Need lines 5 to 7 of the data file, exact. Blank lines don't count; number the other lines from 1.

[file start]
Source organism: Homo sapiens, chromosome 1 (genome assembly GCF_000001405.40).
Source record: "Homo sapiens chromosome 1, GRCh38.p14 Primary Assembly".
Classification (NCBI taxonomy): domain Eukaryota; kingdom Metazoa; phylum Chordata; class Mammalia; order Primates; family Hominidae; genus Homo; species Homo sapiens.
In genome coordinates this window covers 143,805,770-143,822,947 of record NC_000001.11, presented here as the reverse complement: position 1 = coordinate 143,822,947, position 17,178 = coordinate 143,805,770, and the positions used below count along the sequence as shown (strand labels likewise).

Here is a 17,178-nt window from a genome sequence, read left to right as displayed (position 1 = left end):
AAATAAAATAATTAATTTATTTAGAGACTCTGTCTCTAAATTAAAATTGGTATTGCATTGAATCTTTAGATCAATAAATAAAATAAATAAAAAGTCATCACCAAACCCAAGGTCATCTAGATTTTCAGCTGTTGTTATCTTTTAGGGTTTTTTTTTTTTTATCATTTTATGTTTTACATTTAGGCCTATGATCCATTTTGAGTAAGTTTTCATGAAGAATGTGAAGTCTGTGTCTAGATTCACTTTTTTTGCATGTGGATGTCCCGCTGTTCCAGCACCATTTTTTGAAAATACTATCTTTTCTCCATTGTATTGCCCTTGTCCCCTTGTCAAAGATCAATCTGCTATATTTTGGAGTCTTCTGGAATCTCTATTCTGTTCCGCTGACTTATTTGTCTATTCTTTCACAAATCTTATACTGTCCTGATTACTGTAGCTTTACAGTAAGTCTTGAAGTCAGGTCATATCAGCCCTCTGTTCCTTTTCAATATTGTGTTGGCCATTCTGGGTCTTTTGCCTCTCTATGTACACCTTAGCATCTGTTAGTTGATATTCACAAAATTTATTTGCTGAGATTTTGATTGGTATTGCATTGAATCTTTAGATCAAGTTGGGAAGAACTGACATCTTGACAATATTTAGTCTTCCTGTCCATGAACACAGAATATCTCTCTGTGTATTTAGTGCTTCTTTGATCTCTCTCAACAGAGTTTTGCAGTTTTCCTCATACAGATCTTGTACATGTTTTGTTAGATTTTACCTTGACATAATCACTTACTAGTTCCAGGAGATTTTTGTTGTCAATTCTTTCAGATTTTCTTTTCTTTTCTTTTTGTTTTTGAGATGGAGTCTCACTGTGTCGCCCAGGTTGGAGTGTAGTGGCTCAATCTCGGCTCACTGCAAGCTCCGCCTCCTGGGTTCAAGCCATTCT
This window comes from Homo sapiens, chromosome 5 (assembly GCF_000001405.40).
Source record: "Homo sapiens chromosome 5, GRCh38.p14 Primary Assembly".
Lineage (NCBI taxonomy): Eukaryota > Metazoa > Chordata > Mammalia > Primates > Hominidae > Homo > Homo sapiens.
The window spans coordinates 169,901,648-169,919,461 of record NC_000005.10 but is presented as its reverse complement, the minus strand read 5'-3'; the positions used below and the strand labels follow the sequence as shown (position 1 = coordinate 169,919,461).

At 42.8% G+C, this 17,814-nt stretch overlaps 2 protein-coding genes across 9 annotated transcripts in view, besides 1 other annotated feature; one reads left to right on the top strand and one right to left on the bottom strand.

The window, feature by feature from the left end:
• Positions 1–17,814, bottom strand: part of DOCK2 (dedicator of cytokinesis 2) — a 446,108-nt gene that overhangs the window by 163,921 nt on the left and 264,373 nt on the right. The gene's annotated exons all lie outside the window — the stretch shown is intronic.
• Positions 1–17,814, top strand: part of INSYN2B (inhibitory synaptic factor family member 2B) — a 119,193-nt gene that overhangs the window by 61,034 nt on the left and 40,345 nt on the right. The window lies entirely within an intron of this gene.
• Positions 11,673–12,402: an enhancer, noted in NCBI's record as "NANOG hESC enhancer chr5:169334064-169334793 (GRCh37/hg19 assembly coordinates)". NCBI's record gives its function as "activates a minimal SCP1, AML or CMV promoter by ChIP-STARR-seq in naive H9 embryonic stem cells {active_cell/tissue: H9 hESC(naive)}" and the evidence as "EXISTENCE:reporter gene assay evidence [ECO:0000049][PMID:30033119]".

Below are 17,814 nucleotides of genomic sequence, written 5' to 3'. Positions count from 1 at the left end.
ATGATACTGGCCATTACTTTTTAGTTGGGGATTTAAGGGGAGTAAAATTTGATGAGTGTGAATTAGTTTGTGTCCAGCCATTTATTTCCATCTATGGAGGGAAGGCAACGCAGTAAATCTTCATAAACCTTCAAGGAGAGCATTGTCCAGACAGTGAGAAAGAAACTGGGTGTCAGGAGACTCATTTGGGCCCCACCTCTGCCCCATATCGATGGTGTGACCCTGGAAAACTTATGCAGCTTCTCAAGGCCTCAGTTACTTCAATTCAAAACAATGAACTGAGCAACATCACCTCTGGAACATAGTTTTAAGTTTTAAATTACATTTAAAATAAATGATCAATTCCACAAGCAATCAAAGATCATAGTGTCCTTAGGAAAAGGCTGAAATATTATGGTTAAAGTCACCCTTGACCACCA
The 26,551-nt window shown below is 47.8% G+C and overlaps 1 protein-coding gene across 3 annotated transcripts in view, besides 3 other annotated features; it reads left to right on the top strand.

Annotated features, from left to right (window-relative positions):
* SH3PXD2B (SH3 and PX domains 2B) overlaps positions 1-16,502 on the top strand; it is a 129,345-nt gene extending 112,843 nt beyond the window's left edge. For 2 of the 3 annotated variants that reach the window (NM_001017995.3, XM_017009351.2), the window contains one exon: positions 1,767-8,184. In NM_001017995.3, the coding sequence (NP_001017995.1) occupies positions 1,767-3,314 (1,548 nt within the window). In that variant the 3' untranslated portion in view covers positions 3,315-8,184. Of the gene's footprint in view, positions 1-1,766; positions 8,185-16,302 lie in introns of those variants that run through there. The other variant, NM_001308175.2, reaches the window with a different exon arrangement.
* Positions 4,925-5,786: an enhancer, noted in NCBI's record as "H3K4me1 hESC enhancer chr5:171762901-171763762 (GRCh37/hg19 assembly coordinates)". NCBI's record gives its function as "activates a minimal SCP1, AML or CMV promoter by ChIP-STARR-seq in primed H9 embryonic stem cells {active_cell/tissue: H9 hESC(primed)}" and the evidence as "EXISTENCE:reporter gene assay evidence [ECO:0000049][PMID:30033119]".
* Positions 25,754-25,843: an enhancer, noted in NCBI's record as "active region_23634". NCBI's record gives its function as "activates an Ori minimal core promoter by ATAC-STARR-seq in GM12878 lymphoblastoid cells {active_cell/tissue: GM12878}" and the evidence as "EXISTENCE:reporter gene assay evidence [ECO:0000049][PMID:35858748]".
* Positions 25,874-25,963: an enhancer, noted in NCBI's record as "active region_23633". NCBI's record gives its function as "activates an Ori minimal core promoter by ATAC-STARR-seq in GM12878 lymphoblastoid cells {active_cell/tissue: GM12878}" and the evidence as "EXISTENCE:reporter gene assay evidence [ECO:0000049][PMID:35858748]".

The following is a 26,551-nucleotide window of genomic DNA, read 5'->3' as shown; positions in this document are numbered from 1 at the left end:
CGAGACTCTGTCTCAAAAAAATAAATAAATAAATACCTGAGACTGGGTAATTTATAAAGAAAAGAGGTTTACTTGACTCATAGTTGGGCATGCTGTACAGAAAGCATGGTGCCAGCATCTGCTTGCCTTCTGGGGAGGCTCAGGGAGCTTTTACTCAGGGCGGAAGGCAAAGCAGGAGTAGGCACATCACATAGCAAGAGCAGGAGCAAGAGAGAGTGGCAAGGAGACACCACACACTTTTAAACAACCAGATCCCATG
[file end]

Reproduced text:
Here is a 17,178-nt window from a genome sequence, read left to right as displayed (position 1 = left end):
AAATAAAATAATTAATTTATTTAGAGACTCTGTCTCTAAATTAAAATTGGTATTGCATTGAATCTTTAGATCAATAAATAAAATAAATAAAAAGTCATCACCAAACCCAAGGTCATCTAGATTTTCAGCTGTTGTTATCTTTTAGGGTTTTTTTTTTTTTATCATTTTATGTTTTACATTTAGGCCTATGATCCATTTTGAGTAAGTTTTCATGAAGAATGTGAAGTCTGTGTCTAGATTCACTTTTTTTGCATGTGGATGTCCCGCTGTTCCAGCACCATTTTTTGAAAATACTATCTTTTCTCCATTGTATTGCCCTTGTCCCCTTGTCAAAGATCAATCTGCTATATTTTGGAGTCTTCTGGAATCTCTATTCTGTTCCGCTGACTTATTTGTCTATTCTTTCACAAATCTTATACTGTCCTGATTACTGTAGCTTTACAGTAAGTCTTGAAGTCAGGTCATATCAGCCCTCTGTTCCTTTTCAATATTGTGTTGGCCATTCTGGGTCTTTTGCCTCTCTATGTACACCTTAGCATCTGTTAGTTGATATTCACAAAATTTATTTGCTGAGATTTTGATTGGTATTGCATTGAATCTTTAGATCAAGTTGGGAAGAACTGACATCTTGACAATATTTAGTCTTCCTGTCCATGAACACAGAATATCTCTCTGTGTATTTAGTGCTTCTTTGATCTCTCTCAACAGAGTTTTGCAGTTTTCCTCATACAGATCTTGTACATGTTTTGTTAGATTTTACCTTGACATAATCACTTACTAGTTCCAGGAGATTTTTGTTGTCAATTCTTTCAGATTTTCTTTTCTTTTCTTTTTGTTTTTGAGATGGAGTCTCACTGTGTCGCCCAGGTTGGAGTGTAGTGGCTCAATCTCGGCTCACTGCAAGCTCCGCCTCCTGGGTTCAAGCCATTCT
This window comes from Homo sapiens, chromosome 5 (assembly GCF_000001405.40).